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DANGEROUS AND LONG-TERM OFFENDERS - Dangerous offender designation

Monday, February 26, 2018 @ 8:26 AM  

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Appeal by the accused, McDonald, from designation as a dangerous offender. The accused, now age 66, was convicted of two manslaughters. In 1981, the accused shot and killed a man after a bar fight that left him angered and humiliated. The accused was not convicted until 2014, as he immediately left the region to work in the United States until 2002. In 2003, the accused was living in England. He was convicted of manslaughter after he killed his roommate with a sledgehammer due to finding him going through his belongings. The accused violated his parole and entered Canada surreptitiously. In 2010, the RCMP commenced a Mr. Big operation targeting the accused. The accused was involved in 86 fictitious scenarios contrived by police with the objective of cultivating a relationship between the accused and the undercover investigator. The accused eventually admitted the 1981 killing to the investigator. His statements made in the course of the investigation were ruled admissible at trial. At sentencing, some aspects of the Mr. Big evidence were used for the purpose of determining whether there was a reasonable possibility of eventual control of the accused's risk to the community. The sentencing judge concluded that the accused met the dangerous offender criteria and imposed an indeterminate sentence. The accused appealed.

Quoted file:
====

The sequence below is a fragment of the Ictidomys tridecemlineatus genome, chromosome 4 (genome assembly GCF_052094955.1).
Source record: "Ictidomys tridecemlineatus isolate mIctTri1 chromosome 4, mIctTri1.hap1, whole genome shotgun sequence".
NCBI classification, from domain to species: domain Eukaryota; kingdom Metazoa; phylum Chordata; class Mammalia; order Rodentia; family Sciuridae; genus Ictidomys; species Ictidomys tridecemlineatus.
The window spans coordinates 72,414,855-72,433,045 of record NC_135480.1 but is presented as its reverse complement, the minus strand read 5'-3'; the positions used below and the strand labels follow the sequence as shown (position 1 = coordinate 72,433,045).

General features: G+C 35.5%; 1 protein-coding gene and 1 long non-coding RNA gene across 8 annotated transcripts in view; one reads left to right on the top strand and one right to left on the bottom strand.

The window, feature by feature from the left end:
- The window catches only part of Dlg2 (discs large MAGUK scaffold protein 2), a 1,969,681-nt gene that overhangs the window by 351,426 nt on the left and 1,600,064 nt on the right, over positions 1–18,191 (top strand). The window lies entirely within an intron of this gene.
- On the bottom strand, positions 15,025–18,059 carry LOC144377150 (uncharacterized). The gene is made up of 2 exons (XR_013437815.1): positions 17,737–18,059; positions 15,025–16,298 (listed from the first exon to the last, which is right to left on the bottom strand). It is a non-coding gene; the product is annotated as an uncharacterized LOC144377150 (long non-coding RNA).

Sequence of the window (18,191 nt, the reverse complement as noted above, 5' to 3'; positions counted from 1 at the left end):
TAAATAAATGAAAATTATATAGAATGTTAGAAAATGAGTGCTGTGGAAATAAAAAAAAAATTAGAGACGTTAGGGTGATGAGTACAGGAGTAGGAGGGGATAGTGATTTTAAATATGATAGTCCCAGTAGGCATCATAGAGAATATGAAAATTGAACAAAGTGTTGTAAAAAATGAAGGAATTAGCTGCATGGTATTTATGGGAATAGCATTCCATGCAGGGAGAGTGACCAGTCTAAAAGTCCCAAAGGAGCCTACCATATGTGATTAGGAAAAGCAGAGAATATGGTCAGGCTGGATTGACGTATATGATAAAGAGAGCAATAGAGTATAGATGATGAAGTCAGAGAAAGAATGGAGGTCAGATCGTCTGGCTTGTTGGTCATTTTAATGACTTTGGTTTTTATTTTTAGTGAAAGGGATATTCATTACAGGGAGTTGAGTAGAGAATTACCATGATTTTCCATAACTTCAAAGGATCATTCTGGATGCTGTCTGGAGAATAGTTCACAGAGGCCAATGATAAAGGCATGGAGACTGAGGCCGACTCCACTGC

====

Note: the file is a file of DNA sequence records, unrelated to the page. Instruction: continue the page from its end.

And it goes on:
HELD: Appeal dismissed. The sentencing judge did not err in dismissing the accused's preliminary objection to the admissibility of the Mr. Big evidence for sentencing purposes. The judge examined the accused's conduct during the operation in detail and found it reliable and relevant to the issue of eventual control in the community. The evidence was corroborated by events independent from the investigation. The sentencing judge did not err in finding the accused was likely to commit a future violent offence, as expert concerns regarding the reliability of their psychiatric risk assessment were sufficiently considered and weighed. No misapprehension of the expert evidence was established. The judge did not err in concluding that age was not reducing the accused's likelihood of re-offending and his capacity for future violence. The sentencing judge did not err in finding no reasonable prospect of control in the community based on aspects of the Mr. Big evidence. The judge appropriately treated that evidence with caution, and considered its confirmatory effect on the accused's character. The analysis was conducted with extreme care and resulted in a reasonable decision.

R. v. McDonald, [2018] B.C.J. No. 179, British Columbia Court of Appeal, P.A. Kirkpatrick, J.E.D. Savage and G. Dickson JJ.A., February 6, 2018. Digest No. TLD-February262018001